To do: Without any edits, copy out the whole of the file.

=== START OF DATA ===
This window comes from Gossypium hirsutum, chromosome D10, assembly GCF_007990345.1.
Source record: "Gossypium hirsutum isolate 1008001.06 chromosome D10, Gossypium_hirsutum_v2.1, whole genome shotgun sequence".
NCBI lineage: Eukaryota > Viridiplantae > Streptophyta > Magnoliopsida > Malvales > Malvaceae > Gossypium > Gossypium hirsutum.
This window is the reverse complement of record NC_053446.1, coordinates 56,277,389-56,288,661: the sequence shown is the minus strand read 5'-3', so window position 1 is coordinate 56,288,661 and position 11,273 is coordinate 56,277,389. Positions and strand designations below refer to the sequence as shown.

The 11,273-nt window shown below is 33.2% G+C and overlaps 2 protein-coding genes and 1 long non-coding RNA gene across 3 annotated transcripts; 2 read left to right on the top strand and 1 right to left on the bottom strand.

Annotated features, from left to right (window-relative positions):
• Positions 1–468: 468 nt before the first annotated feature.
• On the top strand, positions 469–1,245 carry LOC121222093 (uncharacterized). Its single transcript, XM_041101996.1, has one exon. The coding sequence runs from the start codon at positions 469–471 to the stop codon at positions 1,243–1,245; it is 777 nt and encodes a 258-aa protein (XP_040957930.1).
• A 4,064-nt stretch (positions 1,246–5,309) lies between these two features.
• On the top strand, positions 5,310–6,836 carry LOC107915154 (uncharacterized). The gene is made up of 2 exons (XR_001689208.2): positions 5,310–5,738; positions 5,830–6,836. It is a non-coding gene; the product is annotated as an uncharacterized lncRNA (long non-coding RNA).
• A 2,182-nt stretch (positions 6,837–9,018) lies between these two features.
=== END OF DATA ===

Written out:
This window comes from Gossypium hirsutum, chromosome D10, assembly GCF_007990345.1.
Source record: "Gossypium hirsutum isolate 1008001.06 chromosome D10, Gossypium_hirsutum_v2.1, whole genome shotgun sequence".
NCBI lineage: Eukaryota > Viridiplantae > Streptophyta > Magnoliopsida > Malvales > Malvaceae > Gossypium > Gossypium hirsutum.
This window is the reverse complement of record NC_053446.1, coordinates 56,277,389-56,288,661: the sequence shown is the minus strand read 5'-3', so window position 1 is coordinate 56,288,661 and position 11,273 is coordinate 56,277,389. Positions and strand designations below refer to the sequence as shown.

The 11,273-nt window shown below is 33.2% G+C and overlaps 2 protein-coding genes and 1 long non-coding RNA gene across 3 annotated transcripts; 2 read left to right on the top strand and 1 right to left on the bottom strand.

Annotated features, from left to right (window-relative positions):
• Positions 1–468: 468 nt before the first annotated feature.
• On the top strand, positions 469–1,245 carry LOC121222093 (uncharacterized). Its single transcript, XM_041101996.1, has one exon. The coding sequence runs from the start codon at positions 469–471 to the stop codon at positions 1,243–1,245; it is 777 nt and encodes a 258-aa protein (XP_040957930.1).
• A 4,064-nt stretch (positions 1,246–5,309) lies between these two features.
• On the top strand, positions 5,310–6,836 carry LOC107915154 (uncharacterized). The gene is made up of 2 exons (XR_001689208.2): positions 5,310–5,738; positions 5,830–6,836. It is a non-coding gene; the product is annotated as an uncharacterized lncRNA (long non-coding RNA).
• A 2,182-nt stretch (positions 6,837–9,018) lies between these two features.